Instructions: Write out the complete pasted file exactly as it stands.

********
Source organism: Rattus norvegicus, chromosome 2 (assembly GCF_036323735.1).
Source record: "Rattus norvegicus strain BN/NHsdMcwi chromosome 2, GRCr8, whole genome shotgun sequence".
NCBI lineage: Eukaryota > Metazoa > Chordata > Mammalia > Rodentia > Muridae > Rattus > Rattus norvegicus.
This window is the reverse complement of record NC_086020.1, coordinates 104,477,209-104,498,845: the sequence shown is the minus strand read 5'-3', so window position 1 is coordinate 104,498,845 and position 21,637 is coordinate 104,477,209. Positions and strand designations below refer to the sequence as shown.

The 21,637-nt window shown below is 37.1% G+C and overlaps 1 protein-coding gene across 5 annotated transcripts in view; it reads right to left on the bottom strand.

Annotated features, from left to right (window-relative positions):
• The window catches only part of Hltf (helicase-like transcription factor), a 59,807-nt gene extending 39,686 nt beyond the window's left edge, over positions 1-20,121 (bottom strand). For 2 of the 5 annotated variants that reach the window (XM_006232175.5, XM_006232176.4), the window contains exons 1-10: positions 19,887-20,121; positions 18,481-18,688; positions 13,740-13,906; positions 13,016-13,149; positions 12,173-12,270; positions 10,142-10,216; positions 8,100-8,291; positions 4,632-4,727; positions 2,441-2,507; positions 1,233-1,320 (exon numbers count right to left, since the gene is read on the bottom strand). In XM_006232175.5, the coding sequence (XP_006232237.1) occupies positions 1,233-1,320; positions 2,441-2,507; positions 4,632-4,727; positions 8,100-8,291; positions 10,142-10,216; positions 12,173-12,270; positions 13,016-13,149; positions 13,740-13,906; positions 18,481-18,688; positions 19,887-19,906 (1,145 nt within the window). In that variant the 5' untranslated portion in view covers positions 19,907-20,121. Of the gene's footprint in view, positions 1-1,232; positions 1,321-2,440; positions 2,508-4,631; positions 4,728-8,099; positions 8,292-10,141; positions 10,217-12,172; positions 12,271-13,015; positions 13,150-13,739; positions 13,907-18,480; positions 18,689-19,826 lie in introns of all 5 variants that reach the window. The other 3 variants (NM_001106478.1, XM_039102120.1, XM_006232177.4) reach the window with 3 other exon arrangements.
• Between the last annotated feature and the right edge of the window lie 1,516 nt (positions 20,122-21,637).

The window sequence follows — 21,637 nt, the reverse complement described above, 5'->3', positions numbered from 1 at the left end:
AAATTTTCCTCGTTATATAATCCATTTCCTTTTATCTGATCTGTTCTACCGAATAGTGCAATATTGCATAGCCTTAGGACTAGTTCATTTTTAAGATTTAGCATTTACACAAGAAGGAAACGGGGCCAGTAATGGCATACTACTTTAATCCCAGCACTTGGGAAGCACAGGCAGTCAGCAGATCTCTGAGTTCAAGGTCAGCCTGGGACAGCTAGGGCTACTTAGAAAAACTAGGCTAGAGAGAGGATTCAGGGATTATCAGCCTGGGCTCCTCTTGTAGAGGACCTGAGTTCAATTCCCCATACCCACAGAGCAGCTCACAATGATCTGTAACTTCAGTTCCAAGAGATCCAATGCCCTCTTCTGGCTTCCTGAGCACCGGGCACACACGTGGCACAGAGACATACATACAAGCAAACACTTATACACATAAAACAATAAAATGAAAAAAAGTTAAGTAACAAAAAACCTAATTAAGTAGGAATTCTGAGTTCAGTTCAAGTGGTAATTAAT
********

Source organism: Rattus norvegicus, chromosome 2 (assembly GCF_036323735.1).
Source record: "Rattus norvegicus strain BN/NHsdMcwi chromosome 2, GRCr8, whole genome shotgun sequence".
NCBI lineage: Eukaryota > Metazoa > Chordata > Mammalia > Rodentia > Muridae > Rattus > Rattus norvegicus.
This window is the reverse complement of record NC_086020.1, coordinates 104,477,209-104,498,845: the sequence shown is the minus strand read 5'-3', so window position 1 is coordinate 104,498,845 and position 21,637 is coordinate 104,477,209. Positions and strand designations below refer to the sequence as shown.

The 21,637-nt window shown below is 37.1% G+C and overlaps 1 protein-coding gene across 5 annotated transcripts in view; it reads right to left on the bottom strand.

Annotated features, from left to right (window-relative positions):
• The window catches only part of Hltf (helicase-like transcription factor), a 59,807-nt gene extending 39,686 nt beyond the window's left edge, over positions 1-20,121 (bottom strand). For 2 of the 5 annotated variants that reach the window (XM_006232175.5, XM_006232176.4), the window contains exons 1-10: positions 19,887-20,121; positions 18,481-18,688; positions 13,740-13,906; positions 13,016-13,149; positions 12,173-12,270; positions 10,142-10,216; positions 8,100-8,291; positions 4,632-4,727; positions 2,441-2,507; positions 1,233-1,320 (exon numbers count right to left, since the gene is read on the bottom strand). In XM_006232175.5, the coding sequence (XP_006232237.1) occupies positions 1,233-1,320; positions 2,441-2,507; positions 4,632-4,727; positions 8,100-8,291; positions 10,142-10,216; positions 12,173-12,270; positions 13,016-13,149; positions 13,740-13,906; positions 18,481-18,688; positions 19,887-19,906 (1,145 nt within the window). In that variant the 5' untranslated portion in view covers positions 19,907-20,121. Of the gene's footprint in view, positions 1-1,232; positions 1,321-2,440; positions 2,508-4,631; positions 4,728-8,099; positions 8,292-10,141; positions 10,217-12,172; positions 12,271-13,015; positions 13,150-13,739; positions 13,907-18,480; positions 18,689-19,826 lie in introns of all 5 variants that reach the window. The other 3 variants (NM_001106478.1, XM_039102120.1, XM_006232177.4) reach the window with 3 other exon arrangements.
• Between the last annotated feature and the right edge of the window lie 1,516 nt (positions 20,122-21,637).

The window sequence follows — 21,637 nt, the reverse complement described above, 5'->3', positions numbered from 1 at the left end:
AAATTTTCCTCGTTATATAATCCATTTCCTTTTATCTGATCTGTTCTACCGAATAGTGCAATATTGCATAGCCTTAGGACTAGTTCATTTTTAAGATTTAGCATTTACACAAGAAGGAAACGGGGCCAGTAATGGCATACTACTTTAATCCCAGCACTTGGGAAGCACAGGCAGTCAGCAGATCTCTGAGTTCAAGGTCAGCCTGGGACAGCTAGGGCTACTTAGAAAAACTAGGCTAGAGAGAGGATTCAGGGATTATCAGCCTGGGCTCCTCTTGTAGAGGACCTGAGTTCAATTCCCCATACCCACAGAGCAGCTCACAATGATCTGTAACTTCAGTTCCAAGAGATCCAATGCCCTCTTCTGGCTTCCTGAGCACCGGGCACACACGTGGCACAGAGACATACATACAAGCAAACACTTATACACATAAAACAATAAAATGAAAAAAAGTTAAGTAACAAAAAACCTAATTAAGTAGGAATTCTGAGTTCAGTTCAAGTGGTAATTAAT